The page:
LGBT rights groups heralded the House passage of the “Don’t Ask, Don’t Tell” repeal and encouraged the Senate to follow suit to pass the legislation and send it to Obama’s desk.
Joe Solmonese, president of Human Rights Campaign, commended the House for approving the measure to repeal “Don’t Ask, Don’t Tell.”
“Today the U.S. House of Representatives said, for the second time, what military leaders, the majority of our troops and 80 percent of the American public have been saying all along — the only thing that matters on the battlefield is the ability to do the job.” Solmonese said.
Solmonese was referring to a Washington Post/ABC News poll published Wednesday, which found that 77 percent of Americans support allowing openly gay people to serve in the armed forces.
The director of the OutServe, a group for gay active duty service members, also praised the House vote and called on the Senate to act.
“Our ability to live and work with integrity and honesty is on the line,” said the director, who goes by the acronym J.D Smith. “It now falls to the Senate to follow the House’s example and the Pentagon report’s recommendations, and right the wrong that is being done to thousands of us currently serving.”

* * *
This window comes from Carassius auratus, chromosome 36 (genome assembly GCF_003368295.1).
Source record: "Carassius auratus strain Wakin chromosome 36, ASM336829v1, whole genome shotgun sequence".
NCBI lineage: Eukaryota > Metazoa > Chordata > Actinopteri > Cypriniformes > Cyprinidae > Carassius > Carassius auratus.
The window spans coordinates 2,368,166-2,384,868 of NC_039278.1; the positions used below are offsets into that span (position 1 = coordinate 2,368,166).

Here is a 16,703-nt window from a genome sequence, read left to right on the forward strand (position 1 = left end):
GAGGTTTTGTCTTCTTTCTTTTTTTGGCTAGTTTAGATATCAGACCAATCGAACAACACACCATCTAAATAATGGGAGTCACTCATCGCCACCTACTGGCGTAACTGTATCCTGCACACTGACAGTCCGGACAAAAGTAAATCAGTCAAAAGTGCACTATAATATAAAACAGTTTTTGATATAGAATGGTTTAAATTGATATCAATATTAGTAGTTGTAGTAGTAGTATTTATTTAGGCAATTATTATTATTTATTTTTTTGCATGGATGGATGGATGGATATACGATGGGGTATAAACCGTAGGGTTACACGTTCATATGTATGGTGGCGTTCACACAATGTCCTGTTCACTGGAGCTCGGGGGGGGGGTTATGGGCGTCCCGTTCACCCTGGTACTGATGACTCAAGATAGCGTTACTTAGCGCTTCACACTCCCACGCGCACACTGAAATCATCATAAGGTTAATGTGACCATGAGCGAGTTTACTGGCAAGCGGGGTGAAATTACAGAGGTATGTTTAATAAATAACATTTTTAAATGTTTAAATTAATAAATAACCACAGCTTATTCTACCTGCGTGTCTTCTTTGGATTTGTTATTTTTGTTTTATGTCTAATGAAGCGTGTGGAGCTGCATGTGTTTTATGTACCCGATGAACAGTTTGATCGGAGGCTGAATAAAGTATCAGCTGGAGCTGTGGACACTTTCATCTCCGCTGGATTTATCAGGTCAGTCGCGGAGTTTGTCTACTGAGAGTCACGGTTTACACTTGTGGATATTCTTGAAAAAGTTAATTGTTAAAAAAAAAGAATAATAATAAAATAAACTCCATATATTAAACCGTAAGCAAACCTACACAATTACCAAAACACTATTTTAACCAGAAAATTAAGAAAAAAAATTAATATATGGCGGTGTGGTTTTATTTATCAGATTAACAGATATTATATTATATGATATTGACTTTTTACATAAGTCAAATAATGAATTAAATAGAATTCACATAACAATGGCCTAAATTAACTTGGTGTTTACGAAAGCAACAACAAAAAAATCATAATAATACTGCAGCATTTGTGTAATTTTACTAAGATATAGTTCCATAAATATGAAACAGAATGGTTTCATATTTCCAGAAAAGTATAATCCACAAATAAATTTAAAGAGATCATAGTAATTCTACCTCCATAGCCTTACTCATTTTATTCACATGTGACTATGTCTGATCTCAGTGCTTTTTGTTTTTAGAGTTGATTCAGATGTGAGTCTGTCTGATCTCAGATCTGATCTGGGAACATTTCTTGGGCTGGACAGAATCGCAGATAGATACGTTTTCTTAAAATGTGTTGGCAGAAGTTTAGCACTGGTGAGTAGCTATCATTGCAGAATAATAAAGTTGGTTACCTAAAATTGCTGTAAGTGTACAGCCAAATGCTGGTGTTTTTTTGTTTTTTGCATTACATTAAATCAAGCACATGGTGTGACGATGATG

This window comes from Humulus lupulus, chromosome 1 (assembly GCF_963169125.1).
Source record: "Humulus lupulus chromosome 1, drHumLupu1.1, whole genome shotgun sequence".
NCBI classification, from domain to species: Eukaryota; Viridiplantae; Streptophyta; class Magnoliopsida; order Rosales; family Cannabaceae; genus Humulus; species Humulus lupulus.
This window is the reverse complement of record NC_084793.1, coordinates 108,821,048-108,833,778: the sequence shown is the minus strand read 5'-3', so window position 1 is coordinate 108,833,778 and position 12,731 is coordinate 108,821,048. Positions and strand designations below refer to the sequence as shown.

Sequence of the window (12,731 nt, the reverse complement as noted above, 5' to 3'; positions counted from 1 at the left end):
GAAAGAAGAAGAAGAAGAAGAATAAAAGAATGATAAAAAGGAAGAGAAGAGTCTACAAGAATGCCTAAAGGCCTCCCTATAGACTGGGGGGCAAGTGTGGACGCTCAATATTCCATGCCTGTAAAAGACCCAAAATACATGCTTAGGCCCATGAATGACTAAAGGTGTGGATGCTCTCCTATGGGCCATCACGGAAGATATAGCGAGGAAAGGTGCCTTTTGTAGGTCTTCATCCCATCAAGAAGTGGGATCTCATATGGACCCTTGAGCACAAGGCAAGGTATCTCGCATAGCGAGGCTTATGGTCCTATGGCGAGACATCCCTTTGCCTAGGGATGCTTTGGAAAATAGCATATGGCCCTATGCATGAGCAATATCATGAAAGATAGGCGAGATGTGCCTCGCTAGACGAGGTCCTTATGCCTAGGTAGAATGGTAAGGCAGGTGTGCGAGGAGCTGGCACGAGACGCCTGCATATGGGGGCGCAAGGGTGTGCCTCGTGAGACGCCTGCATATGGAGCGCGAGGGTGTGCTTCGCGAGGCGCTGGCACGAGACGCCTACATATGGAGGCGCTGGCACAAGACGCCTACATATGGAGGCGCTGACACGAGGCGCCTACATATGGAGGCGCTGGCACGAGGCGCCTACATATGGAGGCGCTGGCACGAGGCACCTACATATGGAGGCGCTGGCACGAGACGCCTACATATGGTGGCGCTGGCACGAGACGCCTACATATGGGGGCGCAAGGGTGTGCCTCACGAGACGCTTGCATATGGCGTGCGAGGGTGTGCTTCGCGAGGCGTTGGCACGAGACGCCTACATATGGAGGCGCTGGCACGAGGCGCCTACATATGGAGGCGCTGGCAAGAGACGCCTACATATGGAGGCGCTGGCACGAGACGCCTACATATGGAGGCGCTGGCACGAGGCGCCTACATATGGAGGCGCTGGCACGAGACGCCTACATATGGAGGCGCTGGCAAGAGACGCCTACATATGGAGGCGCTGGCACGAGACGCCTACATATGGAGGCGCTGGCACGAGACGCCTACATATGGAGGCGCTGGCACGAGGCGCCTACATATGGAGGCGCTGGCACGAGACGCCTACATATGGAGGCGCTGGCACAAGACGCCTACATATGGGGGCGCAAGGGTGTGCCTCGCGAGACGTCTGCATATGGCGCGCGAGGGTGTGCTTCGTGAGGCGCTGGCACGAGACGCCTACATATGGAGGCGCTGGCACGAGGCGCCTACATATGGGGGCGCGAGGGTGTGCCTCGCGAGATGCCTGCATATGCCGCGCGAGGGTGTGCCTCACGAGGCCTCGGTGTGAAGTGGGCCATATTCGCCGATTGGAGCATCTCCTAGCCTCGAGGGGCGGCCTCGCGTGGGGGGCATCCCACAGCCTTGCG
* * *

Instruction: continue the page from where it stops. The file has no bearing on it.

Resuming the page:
Will the Senate act before year’s end?
Now that the House has passed the measure, eyes will turn again to the Senate to see if Senate Majority Leader Harry Reid (D-Nev.) will schedule a vote on “Don’t Ask, Don’t Tell” repeal and if 60 votes are present in the chamber for passage.
Anxiety over whether the Senate will address “Don’t Ask, Don’t Tell” as the limited time remaining the legislative session dwindles continues to be a concern for those who are working to end the military’s gay ban.
In a statement to the Blade, Regan Lachapelle, a Reid spokesperson, said the majority leader intends to introduce the legislation sometime before the end of the year, but didn’t offer further details on when the Senate would take up the legislation.
Moving to “Don’t Ask, Don’t Tell” repeal seemed unlikely this week. After finishing work on extension of the Bush-era tax cuts, the Senate proceeded to debate on the START Treaty, a nuclear arms reduction agreement.
The Senate, for the remainder of the week, was expected to tag between debate on the treaty and a continuing resolution for funding for the U.S. government.
One LGBT rights advocate, who spoke on the condition of anonymity, said opposition to these measures from Republicans could sap away time that would be needed to address “Don’t Ask, Don’t Tell.”
“Both bills have hit procedural/political/substantive snags with Republican senators threatening to have them read out loud,” the activist said. “Whether or not this is a ploy to run out the clock is not known.”
After the START Treaty and the continuing resolution, “Don’t Ask, Don’t Tell” repeal would remain on the legislative calendar as well as passage of the DREAM Act, an immigration-related bill, and legislation to provide benefits to workers who helped at Ground Zero during the Sept. 11, 2001, terrorist attacks.